Johannesburg has had a sizeable and vibrant Chinese community since the first Chinese settlers were brought over as cheap labour to work in the mines. The first Chinatown settled along Commissioner Street in the early 20th century, but nowadays Chinese Joburgers have spread across the city, particularly to the New Chinatown, east of the city centre in Cyrildene. The cultural traditions of the old country are still upheld and Chinese New Year in particular is celebrated at both old and new Chinatowns in extravagant and explosive style.
FIRST CHINATOWN (COMMISSIONER STREET)
The city’s original Chinatown was settled between buildings 5 and 17 of Commissioner Street in the early 20th century. With the flight from the city of big business post-1994 the area lost the fight against urban degeneration, crime and decay and much of the community moved out to other parts of the city. This trend is now being reversed however, although the area hasn't yet fully recovered. Still some stalwarts remain and today you can visit the area for Chinese food at the longest-surviving Chinese restaurant in the city, Swallow’s Inn. Nearby is the fantastic supermarket Sui Hing Hong, selling everything from fireworks to sex toys, crockery to condiments and any ingredients you’ll need to cook up your own “authentic” Chinese meal.
NEW CHINATOWN (CYRILDENE)
If you are looking for a lifestyle antidote to the hipster districts you’ll find it on Derrick Avenue in Cyrildene, Joburg’s new Chinatown. A pair of impressive archways mark the entrances to the street and a change in tone from the surrounding suburb’s 1950s genteel architecture.The storefronts are unmistakably Asian and include supermarkets, restaurants, tea shops, massage parlours, an acupuncturist and hair salons, while the streets are filled with fish stalls and vegetable markets. There is an authentic grittiness, which only seems to add to its charm. Places to eat tasty and well-priced Asian food abound - and you can find anything from Szechuan cuisine to Thai and Korean delicacies. For the adventurous eater there is a lot of fun to be had in deciphering untranslated Chinese menus.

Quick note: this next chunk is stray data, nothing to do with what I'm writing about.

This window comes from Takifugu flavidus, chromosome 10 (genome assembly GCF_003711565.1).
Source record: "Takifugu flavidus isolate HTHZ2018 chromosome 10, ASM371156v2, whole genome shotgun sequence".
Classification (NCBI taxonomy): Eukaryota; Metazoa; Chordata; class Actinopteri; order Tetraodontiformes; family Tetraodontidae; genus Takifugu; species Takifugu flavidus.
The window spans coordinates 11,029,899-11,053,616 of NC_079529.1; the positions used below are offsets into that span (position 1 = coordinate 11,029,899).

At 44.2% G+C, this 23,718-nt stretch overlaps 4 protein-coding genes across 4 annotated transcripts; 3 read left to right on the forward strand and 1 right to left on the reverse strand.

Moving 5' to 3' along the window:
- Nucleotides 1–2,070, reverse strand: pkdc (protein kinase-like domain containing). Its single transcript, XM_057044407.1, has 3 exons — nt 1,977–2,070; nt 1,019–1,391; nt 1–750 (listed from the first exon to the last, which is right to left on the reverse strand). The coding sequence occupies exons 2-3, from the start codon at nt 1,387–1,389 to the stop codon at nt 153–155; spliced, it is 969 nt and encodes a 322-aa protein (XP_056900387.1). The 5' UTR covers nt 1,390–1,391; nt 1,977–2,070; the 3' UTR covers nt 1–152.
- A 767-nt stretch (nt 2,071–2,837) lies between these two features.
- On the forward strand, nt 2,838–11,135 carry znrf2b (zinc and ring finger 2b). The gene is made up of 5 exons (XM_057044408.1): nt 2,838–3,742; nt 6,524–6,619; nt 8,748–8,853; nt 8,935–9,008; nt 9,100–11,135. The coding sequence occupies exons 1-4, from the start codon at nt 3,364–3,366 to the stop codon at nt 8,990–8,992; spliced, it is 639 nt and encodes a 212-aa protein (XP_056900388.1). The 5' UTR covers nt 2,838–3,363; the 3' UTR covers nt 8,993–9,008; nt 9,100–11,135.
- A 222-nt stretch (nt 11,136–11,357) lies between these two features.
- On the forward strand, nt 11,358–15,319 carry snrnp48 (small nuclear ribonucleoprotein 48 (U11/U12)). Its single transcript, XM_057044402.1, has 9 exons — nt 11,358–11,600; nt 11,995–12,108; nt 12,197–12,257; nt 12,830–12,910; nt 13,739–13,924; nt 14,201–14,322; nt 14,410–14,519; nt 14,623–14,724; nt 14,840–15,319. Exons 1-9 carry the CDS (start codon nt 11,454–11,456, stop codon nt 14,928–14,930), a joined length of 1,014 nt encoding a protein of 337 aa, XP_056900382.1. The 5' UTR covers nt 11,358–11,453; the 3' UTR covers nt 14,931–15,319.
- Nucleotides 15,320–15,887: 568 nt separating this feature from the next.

These are just some of our favourite places on Derrick Avenue:
A tiny teashop built into the foyer of an apartment block. A perfect place to stop for a refreshing Chinese pearl milk tea.
A no-fuss, no frills Taiwanese restaurant. Bring a crowd and spin that lazy Susan full of plates so you get a chance to taste the curried prawns, cashew nut chicken and peppered beef and lots more besides.
Chinese Northern Foods
Dumplings, hot pots, heaps of garlic and exotically described dishes like “little sheep with oil” are all on the menu here. The fans say don’t go for the décor, this is a place to focus on your food. Also has a branch in Rivonia.
Bangkok Thai Spa
A range of Thai and Western-style massages to suit any preference at cut-rate prices. Weekday specials include a one-hour massage for R199. The rooms are spotless and you will be greeted cheerily from the front verandah by a profusion of silk orchids.
Hao Jue International Club.
Not easy to find but worth looking for, this club is situated a block or two in from the Friedland Street archway in a non-descript round-shaped office building. A few floors up is a karaoke club that rents party rooms complete with plush couches, big screens, powerful sound systems and fantastically translated English pop songs set to videos of Korean lovers strolling hand in hand across odd Swedish-looking landscapes.